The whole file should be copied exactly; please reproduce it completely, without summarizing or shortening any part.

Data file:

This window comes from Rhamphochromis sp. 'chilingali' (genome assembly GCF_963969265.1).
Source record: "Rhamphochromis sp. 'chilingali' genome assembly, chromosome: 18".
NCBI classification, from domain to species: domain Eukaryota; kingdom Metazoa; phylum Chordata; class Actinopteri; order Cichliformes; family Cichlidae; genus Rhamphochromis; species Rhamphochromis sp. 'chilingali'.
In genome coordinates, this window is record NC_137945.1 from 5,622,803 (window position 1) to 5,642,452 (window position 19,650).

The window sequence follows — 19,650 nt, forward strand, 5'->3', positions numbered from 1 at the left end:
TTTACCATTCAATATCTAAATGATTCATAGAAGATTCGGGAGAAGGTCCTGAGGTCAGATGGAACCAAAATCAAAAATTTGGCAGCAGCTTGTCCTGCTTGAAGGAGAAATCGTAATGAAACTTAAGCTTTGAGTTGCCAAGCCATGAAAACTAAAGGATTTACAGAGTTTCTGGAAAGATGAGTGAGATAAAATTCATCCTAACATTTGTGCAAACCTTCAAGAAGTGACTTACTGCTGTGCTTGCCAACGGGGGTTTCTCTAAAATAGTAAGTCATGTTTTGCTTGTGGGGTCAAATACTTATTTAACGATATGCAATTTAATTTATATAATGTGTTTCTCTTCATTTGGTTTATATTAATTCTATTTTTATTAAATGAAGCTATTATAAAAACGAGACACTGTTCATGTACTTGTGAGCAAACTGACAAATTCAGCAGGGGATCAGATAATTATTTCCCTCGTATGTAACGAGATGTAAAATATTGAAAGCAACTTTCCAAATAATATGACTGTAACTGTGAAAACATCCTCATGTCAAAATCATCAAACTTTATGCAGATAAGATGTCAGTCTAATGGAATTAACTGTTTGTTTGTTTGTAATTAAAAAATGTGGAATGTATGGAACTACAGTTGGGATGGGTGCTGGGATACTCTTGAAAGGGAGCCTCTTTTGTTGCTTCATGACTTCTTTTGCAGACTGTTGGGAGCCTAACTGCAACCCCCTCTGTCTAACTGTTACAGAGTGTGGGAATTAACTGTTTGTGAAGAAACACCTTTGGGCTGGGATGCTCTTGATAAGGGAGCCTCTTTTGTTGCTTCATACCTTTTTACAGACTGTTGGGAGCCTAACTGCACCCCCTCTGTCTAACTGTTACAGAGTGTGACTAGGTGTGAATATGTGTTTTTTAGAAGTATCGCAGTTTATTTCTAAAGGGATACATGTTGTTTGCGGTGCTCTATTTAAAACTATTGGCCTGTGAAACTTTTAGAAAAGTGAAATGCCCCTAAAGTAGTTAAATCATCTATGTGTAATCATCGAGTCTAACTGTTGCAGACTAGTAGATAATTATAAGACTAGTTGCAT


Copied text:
This window comes from Rhamphochromis sp. 'chilingali' (genome assembly GCF_963969265.1).
Source record: "Rhamphochromis sp. 'chilingali' genome assembly, chromosome: 18".
NCBI classification, from domain to species: domain Eukaryota; kingdom Metazoa; phylum Chordata; class Actinopteri; order Cichliformes; family Cichlidae; genus Rhamphochromis; species Rhamphochromis sp. 'chilingali'.
In genome coordinates, this window is record NC_137945.1 from 5,622,803 (window position 1) to 5,642,452 (window position 19,650).

The window sequence follows — 19,650 nt, forward strand, 5'->3', positions numbered from 1 at the left end:
TTTACCATTCAATATCTAAATGATTCATAGAAGATTCGGGAGAAGGTCCTGAGGTCAGATGGAACCAAAATCAAAAATTTGGCAGCAGCTTGTCCTGCTTGAAGGAGAAATCGTAATGAAACTTAAGCTTTGAGTTGCCAAGCCATGAAAACTAAAGGATTTACAGAGTTTCTGGAAAGATGAGTGAGATAAAATTCATCCTAACATTTGTGCAAACCTTCAAGAAGTGACTTACTGCTGTGCTTGCCAACGGGGGTTTCTCTAAAATAGTAAGTCATGTTTTGCTTGTGGGGTCAAATACTTATTTAACGATATGCAATTTAATTTATATAATGTGTTTCTCTTCATTTGGTTTATATTAATTCTATTTTTATTAAATGAAGCTATTATAAAAACGAGACACTGTTCATGTACTTGTGAGCAAACTGACAAATTCAGCAGGGGATCAGATAATTATTTCCCTCGTATGTAACGAGATGTAAAATATTGAAAGCAACTTTCCAAATAATATGACTGTAACTGTGAAAACATCCTCATGTCAAAATCATCAAACTTTATGCAGATAAGATGTCAGTCTAATGGAATTAACTGTTTGTTTGTTTGTAATTAAAAAATGTGGAATGTATGGAACTACAGTTGGGATGGGTGCTGGGATACTCTTGAAAGGGAGCCTCTTTTGTTGCTTCATGACTTCTTTTGCAGACTGTTGGGAGCCTAACTGCAACCCCCTCTGTCTAACTGTTACAGAGTGTGGGAATTAACTGTTTGTGAAGAAACACCTTTGGGCTGGGATGCTCTTGATAAGGGAGCCTCTTTTGTTGCTTCATACCTTTTTACAGACTGTTGGGAGCCTAACTGCACCCCCTCTGTCTAACTGTTACAGAGTGTGACTAGGTGTGAATATGTGTTTTTTAGAAGTATCGCAGTTTATTTCTAAAGGGATACATGTTGTTTGCGGTGCTCTATTTAAAACTATTGGCCTGTGAAACTTTTAGAAAAGTGAAATGCCCCTAAAGTAGTTAAATCATCTATGTGTAATCATCGAGTCTAACTGTTGCAGACTAGTAGATAATTATAAGACTAGTTGCAT